Alpha Power Investing NewsletterApril 8, 2010
What Ifs - Origin of The FormulaTM
What if #1: What if you invested in the stock market from November through May only, using the mid-cap index, and held intermediate treasury bonds the rest of the time?
Answer: Since 1981 (the year the S&P MidCap 400 Index was created) your compound rate of return (gross of expenses) would have been 18.3% annually (as of 12/31/09). There was one down year - 1994, -6.7%. In 2008, you would have been up 1.7%, in 2009 up 21%.
Cause: The annual forecasting cycle, in which the "experts" begin predicting next year's earnings in November, continue to project unrealistic optimism until June, then begin to revise estimates downward. This raises investor expectations from November to June, thus "skewing" the market's positive monthly returns into the "power zone". The mid-cap sector of the market, being the best performing sector long-term, benefits most from this annual effect.
What if #2: What if you invested in the market for just 15 months every four years: the fourth quarter of the second year in the presidential term and the third year of the presidential term?
Answer: Over the past 50 years there have been 14 such periods, and the S&P 500 has averaged a 30.3% return, with no losing periods. Using NASDAQ, since its inception in 1961, there have been 12 such periods, generating an average return of 47.0%, with one losing period - 1986-87, -5.9%. The Dow Industrials have not experienced a loss during this period since 1931, with an average return of 25.5% (plus dividends).
Cause: The mid-term elections focus the political class on the next presidential election. As a result, the dominant party and all incumbents shift rhetorical gears, becoming more fiscally conservative and less aggressive in pushing controversial, society-altering legislation. The appearance of fiscal sobriety is reassuring to investors. Since 1931, the third year of the presidential term (the pre-election year) has generated about three times the average return of the other years in the cycle.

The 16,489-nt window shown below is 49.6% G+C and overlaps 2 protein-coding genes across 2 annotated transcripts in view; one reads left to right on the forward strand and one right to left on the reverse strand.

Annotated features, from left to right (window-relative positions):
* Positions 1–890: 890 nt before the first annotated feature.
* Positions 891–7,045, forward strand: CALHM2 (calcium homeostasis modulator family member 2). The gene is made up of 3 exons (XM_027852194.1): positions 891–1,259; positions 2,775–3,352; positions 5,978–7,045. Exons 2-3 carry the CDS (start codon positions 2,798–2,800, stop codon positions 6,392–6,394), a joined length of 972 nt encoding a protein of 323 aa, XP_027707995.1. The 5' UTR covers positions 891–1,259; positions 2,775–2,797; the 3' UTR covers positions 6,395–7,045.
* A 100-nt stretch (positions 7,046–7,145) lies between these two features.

What if #3: What if you combined #1 and #2 into one "Formula"?
Answer: If you invested in the 15-month election cycle "power zone" with a portfolio split evenly between the S&P 500 and the NASDAQ 100, and invested in the remaining "power zone" months (November - May) using the S&P MidCap 400 Index, then sat out the remaining months (14 every four years) in a good bond fund, like the PIMCO Total Return Fund, you would have received a 20.3% annual return over the past 15 years, net of a 3% annual reduction for fees and expenses. You would have lost 8.4% in 2008, the only losing year. 2009 was up 24%, putting the strategy at a new high.
Warren Buffet once said that good investing is simple, but it's not easy. The FormulaTM is simple: Be in the market when investor expectations are likely to be rising due to well-defined, powerful, cyclical forces. Otherwise, stay out. The hard part is ignoring all the informational "noise" that promotes indecision.
Click here for a downloadable brochure on The FormulaTMSincerely,
Jerry Minton, Ph.D.
Disclosure: Past performance is not a guarantee of future performance.
© 2010 Alpha Investment Management Inc.
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